SARS (severe acute respiratory syndrome) took the lives of 744 people out of 8,096 infected in 2003. A lot of questions were left unanswered when the mysterious disease was reportedly contained in July 2003. Probably one of the most pressing questions is: will SARS return?
Here are quick facts and a few frequently asked questions about SARS.
What causes SARS?
SARS is caused by a coronavirus, although it is possible that some SARS cases may have been affected by other infectious agents.
Coronaviruses are a family of viruses that have a crown or corona-like (corona) appearance when viewed under a microscope. These viruses can cause mild to moderate respiratory diseases in humans.
From the same family is another virus that has affected millions of people around the world today, the 2019 novel coronavirus. Much like SARS, it causes respiratory distress to those that are infected.
How did SARS spread?
SARS is spread primarily through respiratory droplets produced when a person who is infected coughs or sneezes.
According to Centers for Disease Control and Prevention: “Droplet spread can happen when droplets from the cough or sneeze of an infected person are propelled a short distance (generally up to 3 feet) through the air and deposited on the mucous membranes of the mouth, nose, or eye(s).”
A person can also become infected when they touch a surface which has been contaminated with droplets from an infected person.
- SARS started spreading when a doctor from China went for a vacation in Hong Kong.
- Prior to his leave, he treated patients with pneumonia which later was discovered to be SARS. He stayed in a hotel where other tourists from other countries stayed, infecting seven other people.
- One was a Chinese-American businessman who flew to Hanoi, Vietnam, another is a 78-year old Canadian tourist who flew back to Toronto, and some other three were tourists from Singapore, one of which reportedly spread the disease to 195 others.
How did the SARS outbreak end?
The SARS virus was contained through traditional public health measures.
In some countries, infected people were treated at a designated SARS hospital to prevent the spread, and close contacts of those infected were instructed to do home quarantine.
People wore masks to prevent droplet spread, and transportation terminals such as airports had public health officers to conduct temperature and health checks.
Contact tracing was also done to track people who might have been in contact with a SARS patient, and to prevent them from spreading the disease further.
Is there a test for SARS?
According to the Centers for Disease Control and Prevention, there are several laboratory tests that can be used to detect SARS.
One of which is a reverse transcription polymerase chain reaction (RT-PCR) test makes use of specimens like blood, stool, and nasal secretions. Another option is a serological test that looks at antibodies produced after the infection. Lastly, viral culture is also known to be used for detecting SARS.
Is there a cure for SARS?
When the World Health Organization announced in July 2003 that the virus had been contained, there was still no cure for SARS. And to date, there is still no cure for the mysterious disease.
SARS patients, however, were treated by providing relief for the symptoms and complications while the patient’s body fights off the virus.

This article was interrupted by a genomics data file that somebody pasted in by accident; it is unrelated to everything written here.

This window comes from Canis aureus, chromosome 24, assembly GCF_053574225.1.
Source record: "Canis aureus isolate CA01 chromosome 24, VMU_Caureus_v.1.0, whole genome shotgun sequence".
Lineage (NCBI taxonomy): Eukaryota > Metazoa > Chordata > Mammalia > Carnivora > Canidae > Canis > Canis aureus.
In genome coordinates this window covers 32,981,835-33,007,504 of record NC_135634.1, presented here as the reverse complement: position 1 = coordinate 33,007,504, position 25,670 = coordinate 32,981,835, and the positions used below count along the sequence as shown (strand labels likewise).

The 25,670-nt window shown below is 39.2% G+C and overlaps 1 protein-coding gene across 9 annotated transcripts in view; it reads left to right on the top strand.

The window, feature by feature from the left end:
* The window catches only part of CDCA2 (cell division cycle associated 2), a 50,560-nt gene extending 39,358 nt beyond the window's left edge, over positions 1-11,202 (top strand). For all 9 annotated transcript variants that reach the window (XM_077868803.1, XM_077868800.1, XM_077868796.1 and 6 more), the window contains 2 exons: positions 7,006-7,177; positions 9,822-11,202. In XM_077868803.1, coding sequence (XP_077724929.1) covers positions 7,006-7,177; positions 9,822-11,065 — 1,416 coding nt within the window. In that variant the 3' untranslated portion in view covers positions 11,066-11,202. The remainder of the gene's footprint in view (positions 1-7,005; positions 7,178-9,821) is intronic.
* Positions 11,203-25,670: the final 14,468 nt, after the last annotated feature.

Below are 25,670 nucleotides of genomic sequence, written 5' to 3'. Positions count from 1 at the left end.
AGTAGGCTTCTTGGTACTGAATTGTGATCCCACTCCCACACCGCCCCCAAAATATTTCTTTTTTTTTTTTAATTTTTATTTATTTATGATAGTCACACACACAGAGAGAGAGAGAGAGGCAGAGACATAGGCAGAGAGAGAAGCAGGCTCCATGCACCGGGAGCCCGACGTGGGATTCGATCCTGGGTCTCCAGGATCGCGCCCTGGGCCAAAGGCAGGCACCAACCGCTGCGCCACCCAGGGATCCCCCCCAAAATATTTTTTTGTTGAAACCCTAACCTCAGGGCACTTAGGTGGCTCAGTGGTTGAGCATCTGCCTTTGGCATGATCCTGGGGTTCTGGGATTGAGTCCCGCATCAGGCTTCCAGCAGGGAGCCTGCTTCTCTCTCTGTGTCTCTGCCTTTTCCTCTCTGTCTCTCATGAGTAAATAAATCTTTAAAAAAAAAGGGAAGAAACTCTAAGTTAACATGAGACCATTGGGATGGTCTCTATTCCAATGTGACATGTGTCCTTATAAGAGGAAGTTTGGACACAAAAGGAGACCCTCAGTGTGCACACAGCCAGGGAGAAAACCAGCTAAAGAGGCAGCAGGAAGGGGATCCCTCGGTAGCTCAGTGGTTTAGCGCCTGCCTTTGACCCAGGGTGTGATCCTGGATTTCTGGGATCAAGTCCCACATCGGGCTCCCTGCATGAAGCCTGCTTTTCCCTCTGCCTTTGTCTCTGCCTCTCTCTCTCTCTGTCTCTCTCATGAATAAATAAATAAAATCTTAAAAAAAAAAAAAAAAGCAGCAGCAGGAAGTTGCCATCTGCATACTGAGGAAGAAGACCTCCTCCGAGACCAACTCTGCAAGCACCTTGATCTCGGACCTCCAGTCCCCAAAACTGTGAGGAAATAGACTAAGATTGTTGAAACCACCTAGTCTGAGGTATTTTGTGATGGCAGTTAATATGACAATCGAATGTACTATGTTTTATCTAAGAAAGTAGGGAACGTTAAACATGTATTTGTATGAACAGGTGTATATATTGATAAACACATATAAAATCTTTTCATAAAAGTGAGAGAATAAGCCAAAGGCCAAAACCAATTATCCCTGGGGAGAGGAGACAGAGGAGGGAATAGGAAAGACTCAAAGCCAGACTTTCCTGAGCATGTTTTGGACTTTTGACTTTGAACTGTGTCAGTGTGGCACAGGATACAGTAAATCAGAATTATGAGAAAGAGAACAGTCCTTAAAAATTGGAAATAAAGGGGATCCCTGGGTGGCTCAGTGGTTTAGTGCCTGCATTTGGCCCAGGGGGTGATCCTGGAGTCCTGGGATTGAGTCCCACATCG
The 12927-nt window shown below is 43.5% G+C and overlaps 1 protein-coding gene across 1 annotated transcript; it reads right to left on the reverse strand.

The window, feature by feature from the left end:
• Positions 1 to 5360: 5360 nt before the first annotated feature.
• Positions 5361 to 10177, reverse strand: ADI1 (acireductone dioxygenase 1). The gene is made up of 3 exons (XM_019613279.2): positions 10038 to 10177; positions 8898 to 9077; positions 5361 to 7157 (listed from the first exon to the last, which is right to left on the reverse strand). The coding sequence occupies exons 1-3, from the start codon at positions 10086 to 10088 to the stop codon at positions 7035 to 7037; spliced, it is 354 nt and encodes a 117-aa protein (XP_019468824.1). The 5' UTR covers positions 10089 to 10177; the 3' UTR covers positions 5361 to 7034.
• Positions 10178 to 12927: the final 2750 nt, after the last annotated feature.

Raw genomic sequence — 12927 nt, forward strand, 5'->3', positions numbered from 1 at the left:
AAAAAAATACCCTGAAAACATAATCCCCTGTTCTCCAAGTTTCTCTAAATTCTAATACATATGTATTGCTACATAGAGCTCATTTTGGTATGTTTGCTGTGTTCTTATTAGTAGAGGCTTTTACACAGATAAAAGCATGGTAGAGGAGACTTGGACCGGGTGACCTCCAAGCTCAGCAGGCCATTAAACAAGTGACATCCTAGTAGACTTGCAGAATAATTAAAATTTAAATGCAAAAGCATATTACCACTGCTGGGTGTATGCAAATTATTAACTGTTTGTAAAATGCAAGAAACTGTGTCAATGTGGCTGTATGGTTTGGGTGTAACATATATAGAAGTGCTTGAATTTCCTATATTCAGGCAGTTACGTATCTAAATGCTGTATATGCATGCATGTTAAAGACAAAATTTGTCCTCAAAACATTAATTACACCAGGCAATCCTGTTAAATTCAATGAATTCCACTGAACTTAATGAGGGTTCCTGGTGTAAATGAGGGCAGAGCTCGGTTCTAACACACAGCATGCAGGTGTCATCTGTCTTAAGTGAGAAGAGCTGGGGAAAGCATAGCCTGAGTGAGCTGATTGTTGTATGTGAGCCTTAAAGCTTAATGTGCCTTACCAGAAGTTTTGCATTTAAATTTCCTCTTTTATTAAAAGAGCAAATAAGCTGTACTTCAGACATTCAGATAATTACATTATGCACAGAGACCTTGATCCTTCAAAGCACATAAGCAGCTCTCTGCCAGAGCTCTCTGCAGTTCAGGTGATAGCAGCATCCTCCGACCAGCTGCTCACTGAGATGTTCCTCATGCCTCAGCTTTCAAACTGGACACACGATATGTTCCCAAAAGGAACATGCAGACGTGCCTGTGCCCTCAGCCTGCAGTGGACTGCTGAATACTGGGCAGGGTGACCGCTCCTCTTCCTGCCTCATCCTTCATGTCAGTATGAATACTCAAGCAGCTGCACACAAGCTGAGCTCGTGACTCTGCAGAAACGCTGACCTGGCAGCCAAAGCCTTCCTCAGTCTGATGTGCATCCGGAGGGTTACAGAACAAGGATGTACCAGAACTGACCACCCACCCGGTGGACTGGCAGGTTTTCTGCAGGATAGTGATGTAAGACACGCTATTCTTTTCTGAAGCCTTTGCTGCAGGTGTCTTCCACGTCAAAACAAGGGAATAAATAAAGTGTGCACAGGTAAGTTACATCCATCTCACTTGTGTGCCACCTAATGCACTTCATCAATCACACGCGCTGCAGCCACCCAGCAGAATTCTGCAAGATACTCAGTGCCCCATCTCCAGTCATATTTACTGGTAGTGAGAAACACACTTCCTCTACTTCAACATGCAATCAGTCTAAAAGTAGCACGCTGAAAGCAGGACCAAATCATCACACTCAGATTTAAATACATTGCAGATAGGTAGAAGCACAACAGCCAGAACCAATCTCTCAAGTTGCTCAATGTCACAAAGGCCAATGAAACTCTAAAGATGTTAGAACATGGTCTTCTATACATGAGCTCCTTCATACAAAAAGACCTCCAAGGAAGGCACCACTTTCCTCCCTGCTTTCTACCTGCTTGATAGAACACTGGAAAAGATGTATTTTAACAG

Treatment will normally require hospitalization for intensive care, and patients are usually given IV fluids and medications, and a ventilator to help them breathe.
Is there a vaccine for SARS?
In 2004, US researchers developed a vaccine for SARS and gave it to some laboratory mice for trial and were then exposed to the virus. They found that the mice who were given the vaccine had few virus particles in their lungs compared to those who weren’t given any.
Later in China, they gave the vaccine to people and found that there were very few side effects associated with the SARS vaccine.
Researchers say that an effective SARS vaccine takes three to five years to produce. The vaccine was never sold since the virus and contagion was already under control before the vaccine was ready.
Will SARS Return?
The short answer to “will SARS return?” is we don’t know.
According to the World Health Organization, while SARS has already been contained, it can still be a threat to our global public health system.
SARS could be a seasonal disease, because of the nature of other members of the coronavirus family. Although, no new cases have been reported since 2004.
The original source of the SARS virus also poses a threat. Since the virus was found in civet cats, the origin might still be in the environment and can cause a new outbreak.
According to the WHO, it is possible that the virus still circulates in animal reservoirs and may cross again to humans when conditions are conducive to transmission.
If there is another outbreak of SARS, how can I protect myself?
The best and most efficient way to protect yourself from SARS that apply to many infectious diseases is to:
- frequently wash your hands with soap or to use rubbing alcohol.
- Avoid touching your eyes, nose, and mouth with unclean hands
- Encourage people to cover their nose and mouth with a tissue when coughing or sneezing to prevent droplet spread.
- Go out only when needed and isolate yourself when you experience any symptoms.
- Seek medical care when needed, and never lie about your medical and travel history.
How the world handled SARS is one of the biggest recent public health victories achieved through quick responses and collective effort.
Today we see the rise of another member of the coronavirus family, the COVID-19. SARS and COVID-19 share 70% of the same genetic material. There are still many unknowns regarding today’s pandemic, but hopefully we all learn from the first pandemic of the 21st century
Hello Health Group does not provide medical advice, diagnosis or treatment.